Quails and quinoa

Andrew went away this weekend to visit with his Nanna in Canberra. We spoke earlier, just after he had missed his connecting flight home to Singapore and was waiting at Sydney airport for the next one! It did give us a chance to catch up on the weekends news as he whiled away the hours until the next flight.

Despite all of the stress and madness that goes along with missing a connecting flight and having to find a new one he sounded very relaxed which was lovely to hear.

He is also, of course, just coming off the receiving end of a weekend of Nannas royal treatment, the kind that only a Nanna can give. In this case, said royal treatment seemed to have been accompanied by a lamb roast with all the trimmings, multiple helpings of a plum cake served with cream (and ice cream!) and of course Nanna's rather infamous fruit cake.

After this little insight that Andrew casually slipped into the conversation, somewhere between the "Ive had a lovely relaxing weekend" (translate to I have been utterly spoilt by Nanna) and the "I've missed you" (translate to I'm trying to sneak something past you) I decided to make something light and  fresh for my dinner tonight, with the view that Andrew can take the leftovers for his lunch tomorrow – seems he might need to go a bit light and fresh!

I found this recipe in the latest Australian Gourmet Traveller magazine, they ran an article on “Super Grains”, which seem to be the new “it” thing to try. Not one to miss an opportunity to get on a band wagon I have recently been experimenting more with grains and have discovered I am quite partial to quinoa.

The recipe also appealed to me because it involves quail eggs and I have been dying to do something with these pint sized speckly spheres for a while after I first noticed my egg guy at Tekka Markets was selling them.

I had never cooked quail or quail eggs before. I recall my Mum making stuffed quails for a dinner party once when I was a child, I laughed at how teeny tiny the wings were and wondered how anyone could possibly make a meal of them!

This recipe was very simple and it fit the requirements of being a "bit light and fresh"! The tart dressing is a nice contrast to the slightly sweeter quail eggs and the freshness of the blanched asparagus adds good texture and crunch to the squishy quinoa salad base.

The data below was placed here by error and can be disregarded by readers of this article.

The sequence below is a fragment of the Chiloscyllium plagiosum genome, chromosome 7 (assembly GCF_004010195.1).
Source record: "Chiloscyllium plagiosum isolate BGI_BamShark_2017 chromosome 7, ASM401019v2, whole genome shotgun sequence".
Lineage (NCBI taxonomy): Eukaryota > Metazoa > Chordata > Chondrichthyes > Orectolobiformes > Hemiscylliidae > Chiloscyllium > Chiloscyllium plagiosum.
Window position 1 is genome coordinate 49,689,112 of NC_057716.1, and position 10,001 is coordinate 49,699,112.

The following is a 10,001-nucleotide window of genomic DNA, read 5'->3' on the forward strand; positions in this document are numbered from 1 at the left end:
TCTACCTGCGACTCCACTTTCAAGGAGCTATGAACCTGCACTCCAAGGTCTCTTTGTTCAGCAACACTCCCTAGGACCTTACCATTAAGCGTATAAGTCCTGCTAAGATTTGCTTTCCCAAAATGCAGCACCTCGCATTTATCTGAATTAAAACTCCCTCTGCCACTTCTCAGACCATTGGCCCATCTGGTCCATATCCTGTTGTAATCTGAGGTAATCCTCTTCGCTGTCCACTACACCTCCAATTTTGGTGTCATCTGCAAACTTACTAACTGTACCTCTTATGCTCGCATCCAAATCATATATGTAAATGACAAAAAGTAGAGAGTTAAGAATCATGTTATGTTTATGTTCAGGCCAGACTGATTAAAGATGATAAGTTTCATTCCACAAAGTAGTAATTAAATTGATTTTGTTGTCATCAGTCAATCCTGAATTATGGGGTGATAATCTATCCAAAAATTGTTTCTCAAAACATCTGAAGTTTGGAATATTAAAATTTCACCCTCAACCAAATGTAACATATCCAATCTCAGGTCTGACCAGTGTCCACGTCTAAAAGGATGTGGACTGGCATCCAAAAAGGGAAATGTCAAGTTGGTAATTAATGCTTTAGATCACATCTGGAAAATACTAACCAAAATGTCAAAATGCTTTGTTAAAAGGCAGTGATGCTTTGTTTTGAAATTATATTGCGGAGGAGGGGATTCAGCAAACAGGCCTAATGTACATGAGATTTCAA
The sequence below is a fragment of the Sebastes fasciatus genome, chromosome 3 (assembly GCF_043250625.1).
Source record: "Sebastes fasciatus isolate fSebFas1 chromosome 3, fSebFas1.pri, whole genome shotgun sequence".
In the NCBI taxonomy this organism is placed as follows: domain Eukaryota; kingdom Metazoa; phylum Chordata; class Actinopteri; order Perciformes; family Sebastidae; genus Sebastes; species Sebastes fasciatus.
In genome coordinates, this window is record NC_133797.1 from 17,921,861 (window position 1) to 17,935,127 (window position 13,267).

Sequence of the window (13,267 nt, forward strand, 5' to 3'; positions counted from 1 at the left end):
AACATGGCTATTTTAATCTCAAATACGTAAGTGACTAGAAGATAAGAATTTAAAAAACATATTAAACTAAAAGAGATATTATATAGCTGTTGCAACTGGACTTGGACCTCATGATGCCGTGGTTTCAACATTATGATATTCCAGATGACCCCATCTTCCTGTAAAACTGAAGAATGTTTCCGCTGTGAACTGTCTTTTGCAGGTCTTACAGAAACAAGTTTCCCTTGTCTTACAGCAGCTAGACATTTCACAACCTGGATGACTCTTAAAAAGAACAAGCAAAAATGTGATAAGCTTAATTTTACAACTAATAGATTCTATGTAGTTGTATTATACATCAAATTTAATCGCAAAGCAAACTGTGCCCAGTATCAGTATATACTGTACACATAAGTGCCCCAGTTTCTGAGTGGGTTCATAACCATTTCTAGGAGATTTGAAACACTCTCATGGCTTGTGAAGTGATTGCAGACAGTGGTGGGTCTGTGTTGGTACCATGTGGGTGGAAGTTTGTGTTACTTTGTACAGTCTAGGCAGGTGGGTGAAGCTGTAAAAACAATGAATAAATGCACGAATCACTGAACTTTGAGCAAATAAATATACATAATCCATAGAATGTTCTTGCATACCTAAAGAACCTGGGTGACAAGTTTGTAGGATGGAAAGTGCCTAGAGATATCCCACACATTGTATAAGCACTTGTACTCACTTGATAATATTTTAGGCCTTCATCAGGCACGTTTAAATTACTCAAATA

Quinoa and Quail Egg Salad
This recipe has been adapted from one found in the Australian Gourmet Traveller, March 2012 

The recipe calls for red quinoa and white asparagus (as well as green) but I was unable to find either in Singapore so used standard quinoa and double the amount of green asparagus. 

125g of (red) quinoa
12 quail eggs
2 bunches of green asparagus (cut into small batons)
8 large green olives chopped
½ cup each of coarsely chopped mint and flat-leaf parsley
1 golden shallot (I used red)
A generous  pinch of Sumac
Large bunch of baby spinach
Anchovy Lemon Vinaigrette
60 ml (1/4 cup) olive oil
Juice of 1 small lemon
3 anchovy fillets, finely chopped
1 garlic clove, crushed

I think this dish will be ideal for bbq’s and picnics served alongside a main meat especially given it can be prepared in advance. I in fact think the dressing should be made a few days in advance so the flavours have time to properly infuse.

Start by cooking the quinoa in boiling salted water until it is tender. This should take you around 15 to 20 minutes.

Meanwhile, cook the quail eggs. You want them to be medium-boiled so the golden yolks are still a little runny, this will be around 2-3 minutes if you add them to already boiling water. Drain immediately and then refresh them by plunging them into iced cold water.

Blanch your asparagus until just tender and refresh them also.

When all the items have cooled combine the baby spinach, quinoa, olives, mint, parsley and shallot into a bowl and toss. Spread the mixture over a platter and then place the shelled and halved quail eggs over the top.

Make the anchovy and lemon vinaigrette by putting the olive oil, lemon, garlic and anchovies into a bowl and whisking. Dress the salad just prior to serving so the green don’t absorb too much of the oil or lemon and become limp.

If you are preparing the salad in advance leave peeling the quail eggs until the day of use and only dress the salad just prior to serving.

Yield: 2-4 portions as a light meal, or 8-10 portions as a small side salad.